As clubs have opened their doors for a new season, I talked to Máté Iszak of Project Netherlands (formerly known as Project Rotterdam) to get to know the local nightlife industry from the inside. I asked him questions about Project, what they are working on now and what he thinks are the best clubbing locations in Rotterdam.
What is Project?
Perhaps familiar to many young people, Project broke into Rotterdam’s club scene only last November, experiencing immense growth this past year. Starting out as a student party organised by students, Project grew with its founders to become one of the most promising event organisations in the Netherlands. The latest event even brought the big name Kaaze to Rotterdam’s scene.
How it began
Máté and I met on Zoom, as he was visiting Budapest, his home city, before departing to Hong Kong for half a year. To get our interview on Project started, I first asked Máté about the way it all began.
“A little more than a year ago now, me and my three best friends, Max, Marco and Daniel, basically decided to start Project. (…) We weren’t completely satisfied with the nightlife scene or the party scene of Rotterdam. Specifically for us, it was the music. We wanted something different,” he says, referring to the more mainstream clubs with pop remixes that mainly cater to the university students in the city.
While Rotterdam is well known for its techno scene as well, Máté and his friends were looking for something in between: a mix of genre music that’s more niche (“no more Despacito”), without having the overpowering dark industrial techno sound that already has an established community around it.
All about the experience
They wanted to create something new, house and techno, ranging from melodic to deep.
And in many ways, Project is inspired by the Eastern European tradition of clubbing. “What bothered me is that people didn’t really put an effort into [going out].(…) A night out, coming from Eastern Europe I’m sure you know, is an experience that you want to remember.”
In this way, Project is all about the experience – not an occasion to get extremely drunk, but a way to have a memorable night.
And while Máté acknowledges that everyone has a different approach to clubbing, the four of them wanted to bring an alternative that gave people an opportunity to treat a night out as an event, something to look forward to.
A personal side
And this is another aspect of Project that seemingly contributes to its success. The fact that behind all these events stand four friends, who used to live together, is intriguing, but also seems quite much. So the first question I have when Máté tells me the other organisers and him were flatmates, was “How?”. How does one combine work, friendship and living together on top of that?
“Yeah, my work life balance is a mess,” Máté laughs, “it’s not an industry or a company where you can just take a week off.”
And yet because of this, working with people who are a walk down the hallway away from you has its bonuses. “You know, you can say, ‘Hey, you take out the trash.’ They ask: ‘Why are you not taking the trash?’ And I’m like, ‘well, I’m making the design”.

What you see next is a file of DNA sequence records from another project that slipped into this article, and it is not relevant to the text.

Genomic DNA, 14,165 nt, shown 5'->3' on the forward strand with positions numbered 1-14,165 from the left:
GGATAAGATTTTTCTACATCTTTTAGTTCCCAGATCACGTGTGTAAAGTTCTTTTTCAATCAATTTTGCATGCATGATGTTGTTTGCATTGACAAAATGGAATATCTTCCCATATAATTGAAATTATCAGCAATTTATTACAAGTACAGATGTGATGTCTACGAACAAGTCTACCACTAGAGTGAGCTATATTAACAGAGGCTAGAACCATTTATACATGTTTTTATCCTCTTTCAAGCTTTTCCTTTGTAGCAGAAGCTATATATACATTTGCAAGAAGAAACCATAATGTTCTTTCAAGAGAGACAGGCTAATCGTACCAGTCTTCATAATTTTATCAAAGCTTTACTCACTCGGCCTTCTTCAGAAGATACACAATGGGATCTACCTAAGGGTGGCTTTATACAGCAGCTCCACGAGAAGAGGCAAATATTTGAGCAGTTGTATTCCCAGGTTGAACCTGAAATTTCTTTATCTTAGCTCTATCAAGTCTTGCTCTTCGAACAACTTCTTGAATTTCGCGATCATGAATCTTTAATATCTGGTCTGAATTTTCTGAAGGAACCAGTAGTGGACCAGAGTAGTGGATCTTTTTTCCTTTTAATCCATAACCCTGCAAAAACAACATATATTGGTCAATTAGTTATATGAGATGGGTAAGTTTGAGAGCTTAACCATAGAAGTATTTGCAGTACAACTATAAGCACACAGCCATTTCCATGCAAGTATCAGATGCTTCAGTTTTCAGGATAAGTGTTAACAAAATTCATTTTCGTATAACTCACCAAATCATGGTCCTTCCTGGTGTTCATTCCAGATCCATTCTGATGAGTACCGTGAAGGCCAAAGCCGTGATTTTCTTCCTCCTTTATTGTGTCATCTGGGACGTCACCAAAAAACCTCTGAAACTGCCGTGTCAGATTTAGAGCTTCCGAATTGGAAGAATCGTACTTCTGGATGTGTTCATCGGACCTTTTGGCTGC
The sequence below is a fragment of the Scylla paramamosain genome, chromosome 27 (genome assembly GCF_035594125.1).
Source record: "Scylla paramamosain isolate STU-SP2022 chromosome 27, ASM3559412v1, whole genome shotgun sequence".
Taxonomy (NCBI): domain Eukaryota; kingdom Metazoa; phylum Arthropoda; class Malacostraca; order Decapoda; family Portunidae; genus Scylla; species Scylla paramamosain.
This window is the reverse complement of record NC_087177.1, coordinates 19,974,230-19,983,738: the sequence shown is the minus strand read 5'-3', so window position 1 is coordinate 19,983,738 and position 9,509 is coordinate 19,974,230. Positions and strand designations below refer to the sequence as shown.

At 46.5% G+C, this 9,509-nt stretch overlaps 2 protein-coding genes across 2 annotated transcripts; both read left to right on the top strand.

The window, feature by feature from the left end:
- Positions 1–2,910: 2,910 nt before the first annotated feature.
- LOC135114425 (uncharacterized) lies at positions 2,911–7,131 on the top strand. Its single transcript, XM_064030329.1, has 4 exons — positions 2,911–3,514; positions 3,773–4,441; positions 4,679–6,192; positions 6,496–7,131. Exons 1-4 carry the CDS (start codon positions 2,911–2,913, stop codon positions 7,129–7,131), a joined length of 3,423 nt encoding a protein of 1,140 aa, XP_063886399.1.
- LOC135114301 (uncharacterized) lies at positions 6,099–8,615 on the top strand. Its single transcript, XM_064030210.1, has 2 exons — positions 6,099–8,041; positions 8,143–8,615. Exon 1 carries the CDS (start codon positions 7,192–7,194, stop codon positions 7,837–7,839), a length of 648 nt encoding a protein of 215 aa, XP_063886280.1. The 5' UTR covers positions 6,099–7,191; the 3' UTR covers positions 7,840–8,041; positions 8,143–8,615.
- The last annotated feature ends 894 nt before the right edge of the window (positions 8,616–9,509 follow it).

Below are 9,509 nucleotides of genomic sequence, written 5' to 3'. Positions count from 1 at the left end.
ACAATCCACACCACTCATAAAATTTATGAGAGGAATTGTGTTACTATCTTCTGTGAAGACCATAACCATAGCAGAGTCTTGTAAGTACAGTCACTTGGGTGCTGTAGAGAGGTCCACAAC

“At least you sometimes have good excuses that everyone can understand,” I conclude.
Bureaucracy, bureaucracy, bureaucracy
Yet more than anything, the challenges came with figuring out the way to start a business in the Netherlands. “In general, starting a company in the Netherlands is harder than we thought. There’s a lot that goes into it behind the scenes. Just maintaining a company in the Netherlands, especially as internationals,” Máté comments.
Keeping their business legal and registered, the founders had to hire accountants, talk to lawyers, and reach for external expertise in general. A lot of it came from Erasmus Centre for Entrepreneurship (ECE for short). Through them they got an office in one of Rotterdam’s many skyscrapers.
“That’s also a good feeling,” Máté laughs, “Like, you go there and there are all these people in suits. And we’re just taking our Uni stuff, (…) working on Project”.
He concludes: “We got a lot of support from ECE. That was very valuable, I think. And just in general, [Erasmus University and ECE] are very supportive of entrepreneurial stuff – you can literally knock on someone’s door and they will help you. And I know that would never work in Hungary. So that’s really good.”
Where is Project now?
Growing (up) of the audience
As mentioned earlier, Project started as an alternative student party, switching pop for house and techno.
And while nowadays founders “feel like an older audience can usually better appreciate the artists, the venues, the visuals, everything that we stand for,” at the beginning they were very dedicated in their consideration of students’ preferences.
”I had this huge calendar of all courses: when they have exams, assignments, anything, just to find the perfect day that will work for everybody,” Máté remembers.”I talked to so many people just to get the perfect day and (…) I remember having to research how many people are in each course so I could have an understanding of which courses we should prioritise, and very specifically, what is the day that statistically everybody will have free.”